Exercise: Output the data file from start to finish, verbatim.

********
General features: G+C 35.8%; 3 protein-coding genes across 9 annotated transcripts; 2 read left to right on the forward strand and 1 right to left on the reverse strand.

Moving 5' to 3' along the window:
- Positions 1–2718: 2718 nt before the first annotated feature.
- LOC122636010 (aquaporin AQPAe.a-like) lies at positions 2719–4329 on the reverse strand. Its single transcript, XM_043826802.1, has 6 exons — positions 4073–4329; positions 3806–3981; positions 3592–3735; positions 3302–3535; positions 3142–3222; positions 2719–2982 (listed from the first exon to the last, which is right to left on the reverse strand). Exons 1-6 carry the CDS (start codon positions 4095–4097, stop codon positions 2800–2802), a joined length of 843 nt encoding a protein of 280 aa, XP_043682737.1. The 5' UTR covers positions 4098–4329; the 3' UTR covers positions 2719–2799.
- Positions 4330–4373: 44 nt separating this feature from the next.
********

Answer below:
General features: G+C 35.8%; 3 protein-coding genes across 9 annotated transcripts; 2 read left to right on the forward strand and 1 right to left on the reverse strand.

Moving 5' to 3' along the window:
- Positions 1–2718: 2718 nt before the first annotated feature.
- LOC122636010 (aquaporin AQPAe.a-like) lies at positions 2719–4329 on the reverse strand. Its single transcript, XM_043826802.1, has 6 exons — positions 4073–4329; positions 3806–3981; positions 3592–3735; positions 3302–3535; positions 3142–3222; positions 2719–2982 (listed from the first exon to the last, which is right to left on the reverse strand). Exons 1-6 carry the CDS (start codon positions 4095–4097, stop codon positions 2800–2802), a joined length of 843 nt encoding a protein of 280 aa, XP_043682737.1. The 5' UTR covers positions 4098–4329; the 3' UTR covers positions 2719–2799.
- Positions 4330–4373: 44 nt separating this feature from the next.